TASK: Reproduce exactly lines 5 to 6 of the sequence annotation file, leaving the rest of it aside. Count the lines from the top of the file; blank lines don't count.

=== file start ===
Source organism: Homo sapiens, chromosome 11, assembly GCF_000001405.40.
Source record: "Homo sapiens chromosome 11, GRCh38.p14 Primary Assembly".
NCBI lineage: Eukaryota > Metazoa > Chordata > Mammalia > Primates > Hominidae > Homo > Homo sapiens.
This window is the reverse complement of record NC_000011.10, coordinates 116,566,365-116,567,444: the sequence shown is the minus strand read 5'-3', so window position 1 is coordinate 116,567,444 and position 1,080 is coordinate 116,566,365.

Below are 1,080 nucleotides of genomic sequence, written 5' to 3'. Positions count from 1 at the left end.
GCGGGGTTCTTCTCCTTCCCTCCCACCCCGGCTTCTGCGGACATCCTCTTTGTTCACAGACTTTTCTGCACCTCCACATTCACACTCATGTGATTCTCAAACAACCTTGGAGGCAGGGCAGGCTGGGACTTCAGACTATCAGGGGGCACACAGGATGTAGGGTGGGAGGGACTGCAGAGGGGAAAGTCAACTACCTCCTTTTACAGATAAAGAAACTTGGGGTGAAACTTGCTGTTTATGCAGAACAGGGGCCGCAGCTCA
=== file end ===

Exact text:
Below are 1,080 nucleotides of genomic sequence, written 5' to 3'. Positions count from 1 at the left end.
GCGGGGTTCTTCTCCTTCCCTCCCACCCCGGCTTCTGCGGACATCCTCTTTGTTCACAGACTTTTCTGCACCTCCACATTCACACTCATGTGATTCTCAAACAACCTTGGAGGCAGGGCAGGCTGGGACTTCAGACTATCAGGGGGCACACAGGATGTAGGGTGGGAGGGACTGCAGAGGGGAAAGTCAACTACCTCCTTTTACAGATAAAGAAACTTGGGGTGAAACTTGCTGTTTATGCAGAACAGGGGCCGCAGCTCA